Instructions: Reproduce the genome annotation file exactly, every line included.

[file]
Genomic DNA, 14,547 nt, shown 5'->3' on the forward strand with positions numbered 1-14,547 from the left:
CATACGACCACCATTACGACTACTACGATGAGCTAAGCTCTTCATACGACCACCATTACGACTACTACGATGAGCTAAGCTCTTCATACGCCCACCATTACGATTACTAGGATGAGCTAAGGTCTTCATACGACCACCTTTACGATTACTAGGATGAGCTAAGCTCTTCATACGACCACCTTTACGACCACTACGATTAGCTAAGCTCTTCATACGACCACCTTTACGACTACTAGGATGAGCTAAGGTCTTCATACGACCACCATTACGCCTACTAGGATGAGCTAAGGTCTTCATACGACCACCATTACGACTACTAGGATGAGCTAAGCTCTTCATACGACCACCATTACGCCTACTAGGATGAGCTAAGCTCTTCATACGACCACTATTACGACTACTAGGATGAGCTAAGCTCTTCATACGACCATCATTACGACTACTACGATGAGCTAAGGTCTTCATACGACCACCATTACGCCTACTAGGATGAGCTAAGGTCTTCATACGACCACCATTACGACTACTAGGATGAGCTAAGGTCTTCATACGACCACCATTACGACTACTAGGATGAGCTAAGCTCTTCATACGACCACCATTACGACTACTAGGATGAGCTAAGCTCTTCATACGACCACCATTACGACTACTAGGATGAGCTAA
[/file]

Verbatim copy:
Genomic DNA, 14,547 nt, shown 5'->3' on the forward strand with positions numbered 1-14,547 from the left:
CATACGACCACCATTACGACTACTACGATGAGCTAAGCTCTTCATACGACCACCATTACGACTACTACGATGAGCTAAGCTCTTCATACGCCCACCATTACGATTACTAGGATGAGCTAAGGTCTTCATACGACCACCTTTACGATTACTAGGATGAGCTAAGCTCTTCATACGACCACCTTTACGACCACTACGATTAGCTAAGCTCTTCATACGACCACCTTTACGACTACTAGGATGAGCTAAGGTCTTCATACGACCACCATTACGCCTACTAGGATGAGCTAAGGTCTTCATACGACCACCATTACGACTACTAGGATGAGCTAAGCTCTTCATACGACCACCATTACGCCTACTAGGATGAGCTAAGCTCTTCATACGACCACTATTACGACTACTAGGATGAGCTAAGCTCTTCATACGACCATCATTACGACTACTACGATGAGCTAAGGTCTTCATACGACCACCATTACGCCTACTAGGATGAGCTAAGGTCTTCATACGACCACCATTACGACTACTAGGATGAGCTAAGGTCTTCATACGACCACCATTACGACTACTAGGATGAGCTAAGCTCTTCATACGACCACCATTACGACTACTAGGATGAGCTAAGCTCTTCATACGACCACCATTACGACTACTAGGATGAGCTAA